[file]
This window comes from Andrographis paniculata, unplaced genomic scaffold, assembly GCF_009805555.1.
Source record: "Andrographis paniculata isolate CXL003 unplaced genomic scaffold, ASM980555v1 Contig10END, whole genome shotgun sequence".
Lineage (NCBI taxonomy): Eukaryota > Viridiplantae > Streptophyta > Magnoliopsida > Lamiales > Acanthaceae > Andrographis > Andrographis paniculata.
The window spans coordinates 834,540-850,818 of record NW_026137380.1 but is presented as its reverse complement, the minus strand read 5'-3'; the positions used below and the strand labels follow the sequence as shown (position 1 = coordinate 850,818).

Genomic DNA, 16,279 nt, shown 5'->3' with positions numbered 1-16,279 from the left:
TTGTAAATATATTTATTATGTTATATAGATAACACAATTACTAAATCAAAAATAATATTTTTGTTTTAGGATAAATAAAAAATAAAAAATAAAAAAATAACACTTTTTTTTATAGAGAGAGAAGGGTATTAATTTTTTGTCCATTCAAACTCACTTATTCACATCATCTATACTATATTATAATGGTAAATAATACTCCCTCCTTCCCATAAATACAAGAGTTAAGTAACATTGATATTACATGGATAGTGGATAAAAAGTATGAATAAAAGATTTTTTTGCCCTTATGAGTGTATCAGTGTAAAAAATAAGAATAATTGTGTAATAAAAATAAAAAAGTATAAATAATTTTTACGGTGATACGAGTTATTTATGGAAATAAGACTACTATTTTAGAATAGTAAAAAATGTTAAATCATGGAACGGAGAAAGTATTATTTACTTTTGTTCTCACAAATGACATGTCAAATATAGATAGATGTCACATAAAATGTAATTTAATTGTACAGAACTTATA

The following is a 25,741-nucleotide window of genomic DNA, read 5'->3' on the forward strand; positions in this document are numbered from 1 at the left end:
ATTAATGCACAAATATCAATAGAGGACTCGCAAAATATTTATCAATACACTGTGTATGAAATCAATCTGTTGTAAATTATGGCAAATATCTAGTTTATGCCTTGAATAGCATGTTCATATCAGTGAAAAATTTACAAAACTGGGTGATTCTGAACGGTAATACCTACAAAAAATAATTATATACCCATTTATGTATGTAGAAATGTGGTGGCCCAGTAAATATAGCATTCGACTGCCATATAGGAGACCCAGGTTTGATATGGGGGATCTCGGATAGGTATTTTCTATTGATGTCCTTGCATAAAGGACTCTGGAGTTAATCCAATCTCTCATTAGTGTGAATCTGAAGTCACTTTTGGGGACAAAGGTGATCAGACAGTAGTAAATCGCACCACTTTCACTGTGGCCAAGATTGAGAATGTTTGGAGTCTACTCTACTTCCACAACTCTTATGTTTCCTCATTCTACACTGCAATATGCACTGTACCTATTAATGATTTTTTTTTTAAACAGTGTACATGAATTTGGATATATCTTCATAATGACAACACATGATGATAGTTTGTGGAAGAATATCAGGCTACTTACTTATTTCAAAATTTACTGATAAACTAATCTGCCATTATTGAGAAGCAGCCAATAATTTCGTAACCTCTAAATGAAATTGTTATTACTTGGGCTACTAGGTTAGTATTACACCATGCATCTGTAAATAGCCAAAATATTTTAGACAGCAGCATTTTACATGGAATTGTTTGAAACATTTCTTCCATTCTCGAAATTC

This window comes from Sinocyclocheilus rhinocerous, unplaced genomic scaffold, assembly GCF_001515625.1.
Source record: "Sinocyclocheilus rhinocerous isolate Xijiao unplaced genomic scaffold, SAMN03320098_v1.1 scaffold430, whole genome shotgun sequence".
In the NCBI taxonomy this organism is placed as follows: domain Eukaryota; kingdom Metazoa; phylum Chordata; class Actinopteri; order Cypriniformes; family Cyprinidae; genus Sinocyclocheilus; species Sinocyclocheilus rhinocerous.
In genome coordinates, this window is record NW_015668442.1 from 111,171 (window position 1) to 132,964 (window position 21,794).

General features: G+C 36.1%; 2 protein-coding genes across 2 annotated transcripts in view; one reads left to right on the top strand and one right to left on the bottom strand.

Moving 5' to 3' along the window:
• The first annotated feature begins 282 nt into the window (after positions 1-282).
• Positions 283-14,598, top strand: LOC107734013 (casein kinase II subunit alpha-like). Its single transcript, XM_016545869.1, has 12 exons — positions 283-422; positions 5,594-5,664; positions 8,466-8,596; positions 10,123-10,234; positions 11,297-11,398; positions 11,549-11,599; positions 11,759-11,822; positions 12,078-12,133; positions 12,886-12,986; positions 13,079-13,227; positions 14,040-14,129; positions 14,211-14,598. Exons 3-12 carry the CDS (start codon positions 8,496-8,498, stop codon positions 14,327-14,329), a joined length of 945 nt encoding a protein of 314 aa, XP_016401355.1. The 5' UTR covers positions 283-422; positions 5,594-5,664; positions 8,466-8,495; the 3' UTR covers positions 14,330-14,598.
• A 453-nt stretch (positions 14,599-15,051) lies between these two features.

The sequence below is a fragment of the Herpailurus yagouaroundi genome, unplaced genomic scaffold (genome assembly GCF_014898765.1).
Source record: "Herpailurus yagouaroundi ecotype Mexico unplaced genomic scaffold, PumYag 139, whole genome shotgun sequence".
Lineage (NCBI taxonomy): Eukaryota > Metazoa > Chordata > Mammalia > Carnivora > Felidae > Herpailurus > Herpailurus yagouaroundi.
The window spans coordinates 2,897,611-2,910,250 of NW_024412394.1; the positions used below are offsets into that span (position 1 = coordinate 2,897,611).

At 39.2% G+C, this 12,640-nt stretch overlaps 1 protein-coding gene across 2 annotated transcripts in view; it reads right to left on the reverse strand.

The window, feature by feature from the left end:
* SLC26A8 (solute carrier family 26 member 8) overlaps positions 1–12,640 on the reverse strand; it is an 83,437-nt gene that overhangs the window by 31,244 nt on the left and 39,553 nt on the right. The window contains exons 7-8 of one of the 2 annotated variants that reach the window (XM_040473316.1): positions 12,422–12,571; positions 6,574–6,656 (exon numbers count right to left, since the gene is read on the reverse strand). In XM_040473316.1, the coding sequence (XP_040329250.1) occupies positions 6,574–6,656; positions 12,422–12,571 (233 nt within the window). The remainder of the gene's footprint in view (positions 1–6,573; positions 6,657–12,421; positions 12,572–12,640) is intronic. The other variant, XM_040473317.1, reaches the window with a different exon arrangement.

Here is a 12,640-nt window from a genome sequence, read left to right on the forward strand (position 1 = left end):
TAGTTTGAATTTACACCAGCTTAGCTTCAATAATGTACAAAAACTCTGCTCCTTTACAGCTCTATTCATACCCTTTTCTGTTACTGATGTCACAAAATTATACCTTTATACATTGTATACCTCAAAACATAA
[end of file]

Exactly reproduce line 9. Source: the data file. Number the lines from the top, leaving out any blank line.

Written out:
This window comes from Sinocyclocheilus rhinocerous, unplaced genomic scaffold, assembly GCF_001515625.1.